support of Croatia, based upon my discussions here tonight with 
President Tudjman. 
 
Finally, we also discussed tonight the importance of cooperation with 
the War Crimes Tribunal and how essential it is for Croatia to 
demonstrate its full respect for human rights of all of its citizens, 
regardless of their heritage. 
 
This is certainly a time for Croatia to begin to reap the benefits of 
peace, to become more integrated into the international community. I 
want to assure President Tudjman and the people of Croatia that you will 
have the support of America as you assume your enormous obligations, and 
also the possibility of considerable benefits of integration into the 
Western World. 
 
This is the message that I will be bringing here to Zagreb, but it is 
also the message that I will be taking with me to Sarajevo tomorrow and 
to Belgrade on Sunday. I am here on the 45th day after the signing of 
the agreements in Paris, at what I think is a very hopeful moment. I 
expect to have reports tomorrow on the compliance and implementation of 
the Dayton Agreements, and I must say, I think it is a very hopeful 
prospect. Thank you. 
 
Tuzla Air Base 

 
Remarks by Secretary Christopher to the U.S. Forces in Bosnia, February 
3, 1996. 
 
Admiral Smith, General Nash, men and women of the United States armed 
forces:  As a refugee from the Dayton process, I am honored to join you 
today to see firsthand what American leadership, American know-how, and 
American spirit can do here in Bosnia. 
 
You have accomplished a tremendous amount in the time that you have been 
here. Already, you have rebuilt a ruined airport, carried out the 
biggest river bridging by our armed forces since 1945, and prepared the 
way for those still to come--6,000 Americans and hundreds of troops from 
other countries. And, in what is surely a first for northern Bosnia, I 
understand that our technical experts were able to bring the Super Bowl 
to over 80% of our troops last weekend. 
 
You know that in North Dakota, where I come from, the year has four 
seasons: summer, fall, winter, and mud. By far, the longest season was 
mud. No wonder I feel at home here. But I also see that your arrival 
here has brought a fifth season--a season of hope. 
 
Thanks to your enormous efforts, Bosnia's warring armies have pulled 
back from trenches that some feared would divide this country forever. 
You have made it possible for prisoners to be reunited with their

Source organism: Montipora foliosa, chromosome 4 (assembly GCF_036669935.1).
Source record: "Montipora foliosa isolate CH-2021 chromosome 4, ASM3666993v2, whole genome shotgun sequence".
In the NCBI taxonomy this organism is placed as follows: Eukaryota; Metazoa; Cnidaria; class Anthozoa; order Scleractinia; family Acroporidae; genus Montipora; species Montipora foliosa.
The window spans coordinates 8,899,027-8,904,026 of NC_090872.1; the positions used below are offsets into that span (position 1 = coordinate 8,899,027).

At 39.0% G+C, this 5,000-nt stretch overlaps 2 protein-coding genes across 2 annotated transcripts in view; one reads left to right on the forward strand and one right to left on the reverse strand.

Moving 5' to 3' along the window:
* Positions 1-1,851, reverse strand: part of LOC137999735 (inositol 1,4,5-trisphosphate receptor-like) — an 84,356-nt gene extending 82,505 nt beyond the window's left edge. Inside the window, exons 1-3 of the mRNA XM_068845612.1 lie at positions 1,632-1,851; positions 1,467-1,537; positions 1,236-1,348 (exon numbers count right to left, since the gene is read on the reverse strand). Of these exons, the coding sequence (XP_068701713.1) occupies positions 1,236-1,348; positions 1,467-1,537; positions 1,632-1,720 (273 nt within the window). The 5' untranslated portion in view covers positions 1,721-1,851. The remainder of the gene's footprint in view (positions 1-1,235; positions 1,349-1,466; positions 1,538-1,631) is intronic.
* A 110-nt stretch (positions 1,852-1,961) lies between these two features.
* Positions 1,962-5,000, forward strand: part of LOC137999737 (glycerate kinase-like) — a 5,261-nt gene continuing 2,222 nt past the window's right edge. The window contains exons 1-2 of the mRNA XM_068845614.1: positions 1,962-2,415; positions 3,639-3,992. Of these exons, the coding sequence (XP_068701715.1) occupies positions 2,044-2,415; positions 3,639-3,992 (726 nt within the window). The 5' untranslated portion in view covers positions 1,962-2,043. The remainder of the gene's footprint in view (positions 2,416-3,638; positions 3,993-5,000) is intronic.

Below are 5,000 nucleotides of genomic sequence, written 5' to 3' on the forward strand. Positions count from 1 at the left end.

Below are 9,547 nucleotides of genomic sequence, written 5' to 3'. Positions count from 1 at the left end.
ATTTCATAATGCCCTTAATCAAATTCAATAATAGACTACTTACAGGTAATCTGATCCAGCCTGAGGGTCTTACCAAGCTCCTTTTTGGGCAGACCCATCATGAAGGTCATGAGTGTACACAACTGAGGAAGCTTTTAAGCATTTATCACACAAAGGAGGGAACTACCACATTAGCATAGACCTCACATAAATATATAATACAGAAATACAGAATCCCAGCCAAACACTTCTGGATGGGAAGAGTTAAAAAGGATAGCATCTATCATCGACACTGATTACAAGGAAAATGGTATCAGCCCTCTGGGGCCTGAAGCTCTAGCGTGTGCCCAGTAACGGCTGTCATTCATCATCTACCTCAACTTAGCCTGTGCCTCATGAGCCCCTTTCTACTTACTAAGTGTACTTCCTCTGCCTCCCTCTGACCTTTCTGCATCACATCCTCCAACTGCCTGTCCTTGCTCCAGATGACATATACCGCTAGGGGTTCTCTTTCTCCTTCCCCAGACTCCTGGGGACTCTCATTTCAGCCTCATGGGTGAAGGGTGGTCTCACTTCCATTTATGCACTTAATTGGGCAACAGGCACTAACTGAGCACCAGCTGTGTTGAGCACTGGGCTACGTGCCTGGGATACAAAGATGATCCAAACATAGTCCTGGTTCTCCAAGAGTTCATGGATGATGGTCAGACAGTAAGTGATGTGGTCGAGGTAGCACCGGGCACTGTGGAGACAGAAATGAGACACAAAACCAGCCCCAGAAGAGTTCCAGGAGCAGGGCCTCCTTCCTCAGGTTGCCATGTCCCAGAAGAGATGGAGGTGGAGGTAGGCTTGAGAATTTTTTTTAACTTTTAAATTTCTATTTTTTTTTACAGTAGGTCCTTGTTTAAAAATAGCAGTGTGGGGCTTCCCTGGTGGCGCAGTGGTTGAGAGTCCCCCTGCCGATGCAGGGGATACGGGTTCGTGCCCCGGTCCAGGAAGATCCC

families. You have turned guns into scrap metal. You have shown that the 
promise of the Dayton Agreement and the desire of the Bosnian people for 
peace can be fulfilled. 
 
This is D-plus-45--the 45th day of the NATO mission. I have just had an 
invaluable briefing from Admiral Smith and General Nash. I can say to 
you, to the American people, and I will report to the President, that we 
can be gratified and pleased that the level of compliance with the 
military aspects of the peace agreement is very good. Across this 
troubled land, soldiers are pulling back from territory they once fought 
to conquer and wanted to keep. The people of Sarajevo and Gorazde are no 
longer trapped within confrontation lines. The flash of shell-fire no 
longer lights the night sky. Many, many people said it would never 
happen. But thanks to the work you and your colleagues have done, it 
has. 
 
Peace in its fullest sense has not yet come to Bosnia, but this is no 
longer a country at war. You have succeeded in the first, critical phase 
of your mission. 
 
You still have a tough job ahead. We are reminded every day that it 
comes with its share of dangers. But your mission is clear:  Every day, 
you make this base a safe entry point for the soldiers still to join 
you. Every day the hunt for mines, your most deadly enemy, goes on. 
Every day, Lieutenant Colonel Swain's Apache Squadron keeps up 
reconnaissance over the zone of separation. Every day that you are here 
doing your job is another day that the Bosnian people can go about the 
business of building peace and beginning the reconstruction of their 
devastated country. 
 
Today and tomorrow, I will visit Sarajevo, Zagreb, and Belgrade. I will 
meet with the presidents of the three countries with which we negotiated